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"Paperback Writer" is a 1966 song recorded and released by the Beatles. Written by Paul McCartney and John Lennon[5] (credited to Lennon–McCartney), the song was released as the A-side of their eleventh single. The single went to the number one spot in the United States, United Kingdom, Ireland, West Germany, Australia, New Zealand and Norway. On the US Billboard Hot 100, the song was at number one for two non-consecutive weeks, being interrupted by Frank Sinatra's "Strangers in the Night".

"Paperback Writer" was the last new song by the Beatles to be featured on their final tour in 1966.



  • 1 Recording
  • 2 Song lyrics
  • 3 Promotion
  • 4 Personnel
  • 5 Release
  • 6 Promotional films
  • 7 Cover versions
  • 8 Notes
  • 9 References


The track was recorded between 13 and 14 April 1966.

"Paperback Writer" is marked by the boosted bass guitar sound throughout, partly in response to John Lennon demanding to know why the bass on a certain Wilson Pickett record far exceeded the bass on any Beatles records.[6] This changed with the "Paperback Writer" single.

"'Paperback Writer' was the first time the bass sound had been heard in all its excitement," said Beatles' engineer Geoff Emerick in Mark Lewisohn's book The Complete Beatles Recording Sessions. "Paul played a different bass, a Rickenbacker. Then we boosted it further by using a loudspeaker as a microphone. We positioned it directly in front of the bass speaker and the moving diaphragm of the second speaker made the electric current."[6]

The harmonies - “Then I had the idea to do the harmonies and we arranged that in the studio,” Paul continues. George Martin went on record to describe the “contrapuntal statements from the backing voices – no one had really done that before” and admitted that The Beach Boys were “a great inspiration” with regard to this song. With “Sloop John B” just entering the British charts and The Beatles being just given a preview of the entire Pet Sounds (1966) album, the trademark Beach Boys harmonies were emulated for “Paperback Writer”.[7] The background vocal harmonies at the beginning of the third chorus are provided by Lennon and George Harrisonwho sing the title of the French nursery rhyme "Frère Jacques". These harmonies occur at a little over one minute into the track.[8]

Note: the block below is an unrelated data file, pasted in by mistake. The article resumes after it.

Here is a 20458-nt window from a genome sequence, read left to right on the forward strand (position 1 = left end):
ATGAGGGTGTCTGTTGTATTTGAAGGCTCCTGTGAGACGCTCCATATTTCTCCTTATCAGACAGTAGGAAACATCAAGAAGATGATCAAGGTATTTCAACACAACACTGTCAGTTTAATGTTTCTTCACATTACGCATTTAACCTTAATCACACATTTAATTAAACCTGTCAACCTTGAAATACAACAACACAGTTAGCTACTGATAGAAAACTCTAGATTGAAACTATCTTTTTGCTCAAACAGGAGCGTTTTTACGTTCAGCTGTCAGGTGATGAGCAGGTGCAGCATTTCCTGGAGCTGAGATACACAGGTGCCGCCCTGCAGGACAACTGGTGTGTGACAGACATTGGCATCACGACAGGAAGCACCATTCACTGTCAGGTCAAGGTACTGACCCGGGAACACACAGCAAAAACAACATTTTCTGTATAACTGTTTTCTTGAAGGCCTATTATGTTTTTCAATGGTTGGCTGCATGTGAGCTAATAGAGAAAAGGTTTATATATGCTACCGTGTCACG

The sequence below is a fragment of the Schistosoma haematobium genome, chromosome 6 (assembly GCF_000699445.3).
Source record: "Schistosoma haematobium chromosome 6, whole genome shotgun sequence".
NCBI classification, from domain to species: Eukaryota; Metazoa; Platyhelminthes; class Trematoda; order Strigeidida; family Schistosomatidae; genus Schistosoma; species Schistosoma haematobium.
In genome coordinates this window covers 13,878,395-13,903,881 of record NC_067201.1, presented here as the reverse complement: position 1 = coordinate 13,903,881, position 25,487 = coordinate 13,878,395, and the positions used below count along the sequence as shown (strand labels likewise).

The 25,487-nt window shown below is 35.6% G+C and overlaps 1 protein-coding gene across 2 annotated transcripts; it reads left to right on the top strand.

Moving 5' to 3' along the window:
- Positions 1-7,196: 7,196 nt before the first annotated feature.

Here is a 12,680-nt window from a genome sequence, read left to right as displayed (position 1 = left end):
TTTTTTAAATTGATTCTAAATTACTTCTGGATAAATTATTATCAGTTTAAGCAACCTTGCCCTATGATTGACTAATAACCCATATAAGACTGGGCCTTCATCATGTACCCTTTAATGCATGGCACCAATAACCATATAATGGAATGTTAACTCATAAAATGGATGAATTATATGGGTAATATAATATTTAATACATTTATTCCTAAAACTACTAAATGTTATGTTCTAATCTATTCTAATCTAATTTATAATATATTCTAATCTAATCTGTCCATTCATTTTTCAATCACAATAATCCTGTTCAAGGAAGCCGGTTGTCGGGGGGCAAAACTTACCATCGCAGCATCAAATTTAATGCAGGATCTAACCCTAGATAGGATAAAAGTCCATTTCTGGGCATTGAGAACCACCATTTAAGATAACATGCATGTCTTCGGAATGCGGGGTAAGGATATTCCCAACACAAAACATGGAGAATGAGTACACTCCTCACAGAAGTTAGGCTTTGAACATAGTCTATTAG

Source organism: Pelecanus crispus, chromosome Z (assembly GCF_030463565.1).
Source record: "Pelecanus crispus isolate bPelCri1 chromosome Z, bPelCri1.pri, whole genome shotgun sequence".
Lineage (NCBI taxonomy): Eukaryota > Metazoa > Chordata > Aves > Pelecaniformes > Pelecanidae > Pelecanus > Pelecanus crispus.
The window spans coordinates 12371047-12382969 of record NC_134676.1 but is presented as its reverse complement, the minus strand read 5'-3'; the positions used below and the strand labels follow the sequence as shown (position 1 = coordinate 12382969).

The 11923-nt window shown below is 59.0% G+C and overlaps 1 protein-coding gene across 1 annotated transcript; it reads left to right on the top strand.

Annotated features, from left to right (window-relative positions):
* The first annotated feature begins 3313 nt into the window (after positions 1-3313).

Emerick stated that the "Paperback Writer" / "Rain" single was cut louder than any other Beatles record up to that time, due to a new piece of equipment used in the mastering process, referred to as "Automatic Transient Overload Control", which was devised by the EMI maintenance department.[9]

Song lyrics[]

In a 2007 interview, McCartney recalled that he started writing the song after reading in the Daily Mail about an aspiring author, possibly Martin Amis.[12] The Daily Mail was Lennon's regular newspaper and copies were in Lennon's Weybridge home when Lennon and McCartney were writing songs.[10]

The song's lyrics are in the form of a letter from an aspiring author addressed to a publisher. The author badly needs a job and has written a paperback book based on a book by a "man named Lear". This is a reference to the Victorian author and artist Edward Lear, who wrote nonsense poems and songs of which Lennon was very fond (though Lear never wrote novels).

Aside from deviating from the subject of love, McCartney had it in mind to write a song with a melody backed by a single, static chord. "John and I would like to do songs with just one note like 'Long Tall Sally.' We got near it in 'The Word.'"[13] McCartney claimed to have barely failed to achieve this goal with "Paperback Writer," as the verse remains on G until the end, at which point it pauses on C. The backing vocals during this section are from the French children's song "Frère Jacques".[14]

The paperback writer in the song is, in part, a reference to Lennon's friend Royston Ellis.[citation needed]

Lennon told Hit Parader in 1972 that "Paperback Writer" was primarily written by McCartney: "I think I might have helped with some of the lyrics. Yes, I did. But it was mainly Paul's tune." Lennon also told Playboy in 1980: "Paperback Writer is son of Day Tripper, but it is Paul's song." ("son of Day Tripper" meaning a rock 'n' roll song with a guitar lick on a fuzzy, loud guitar.)[citation needed]